Facebook Twitter

Donate to BlackPast Blog
  • African American History
  • African American History in the West
  • Global African History
  • Perspectives

NOTE: will not disclose, use, give or sell any of the requested information to third parties.

4 + 6 =
Solve this simple math problem and enter the result. E.g. for 1+3, enter 4.

Rock the Vote

NAAAS & Affiliates 27th Joint National Conference

Shop Amazon and help in the Classroom

Boseman, Benjamin Anthony (1840-1881)

Image Ownership: Public Domain
Benjamin A. Boseman, physician, politician, and postmaster, was free born in New York in 1840 to Benjamin A. and Annaretta Boseman.  He was the oldest of five children, two girls and three boys.  Boseman grew up in Troy, New York where his father served as a steward on the steamboat Empire in the mid-1800s and then as a sutler (a civilian merchant selling provisions to the army).

Boseman was educated in the segregated schools of Troy and showed an interest in becoming a physician.  At the age of 16, he began an eight year apprenticeship in the office of prominent Troy physician Dr. Thomas C. Brinsmade, before completing his education at the Medical School of Maine at Bowdoin College, where he received his medical degree in 1864.  

With his degree in hand, Boseman turned his efforts towards obtaining a position as a surgeon with the Union Army during the American Civil War.  After writing to Acting Surgeon General Joseph K. Barnes requesting a position as a surgeon with the “colored regiments,” Boseman received an appointment as a contract acting assistant surgeon.  He was assigned to a recruiting position for the United States Colored Troops (USCT) at Camp Foster in Hilton Head, South Carolina, and served for a year examining recruits and tending to sick and wounded soldiers of the 21st regiment of the USCT.  

After the war ended, Boseman remained in South Carolina taking up residence in Charleston where he set up a successful medical practice.  He met and married Virginia Montgomery and the couple had two sons, Benjamin and Christopher.  In 1868, Boseman was among several African Americans who were elected to Congress for the first time in South Carolina.  He became the only politician, black or white, elected to three consecutive terms in the South Carolina House of Representatives during Reconstruction.  During his term, Boseman introduced several pieces of legislation in an attempt to outlaw racial discrimination in the state.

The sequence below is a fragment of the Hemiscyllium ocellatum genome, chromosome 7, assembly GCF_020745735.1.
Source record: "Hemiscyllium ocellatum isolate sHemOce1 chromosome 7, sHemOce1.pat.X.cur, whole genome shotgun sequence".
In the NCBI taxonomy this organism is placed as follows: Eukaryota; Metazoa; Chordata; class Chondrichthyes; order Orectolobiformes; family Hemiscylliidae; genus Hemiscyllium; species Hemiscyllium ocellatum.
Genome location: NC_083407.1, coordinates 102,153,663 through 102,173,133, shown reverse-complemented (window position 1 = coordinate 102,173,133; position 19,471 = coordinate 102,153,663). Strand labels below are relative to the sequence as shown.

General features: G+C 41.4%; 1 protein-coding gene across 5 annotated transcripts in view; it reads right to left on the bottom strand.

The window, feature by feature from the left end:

In addition to his political service as a representative, Boseman was appointed physician to the Charleston City Jail in 1869 by South Carolina Governor Robert Scott.  He served on the Board of Regents of the state Lunatic Asylum and was appointed to the Board of Trustees of the University of South Carolina.  After completing his third term as Congressman, he became the first black postmaster of Charleston, appointed by President Ulysses S. Grant in 1873.

Benjamin A. Boseman, Jr. died on February 23, 1881 in Charleston, South Carolina.  He was 41. 

Records of the Adjutant General’s Office, B.A. Boseman, Records Relating to Medical Officers and Physicians, National Archives and Records Administration (NARA), Record Group 94, Entry 561; William C. Hine, “Dr. Benjamin A. Boseman, Jr.: Charleston’s Black Physician-Politician,” Southern Black Leaders of the Reconstruction (Chicago: University of Illinois, 1982).


Independent Historian

Entry Categories:

Copyright 2007-2017 - v3.0 NDCHost - California | | Your donations help us to grow. | We welcome your suggestions. | Mission Statement is an independent non-profit corporation 501(c)(3). It has no affiliation with the University of Washington. is supported in part by a grant from Humanities Washington, a state-wide non-profit organization supported by the National Endowment for the Humanities, the state of Washington, and contributions from individuals and foundations.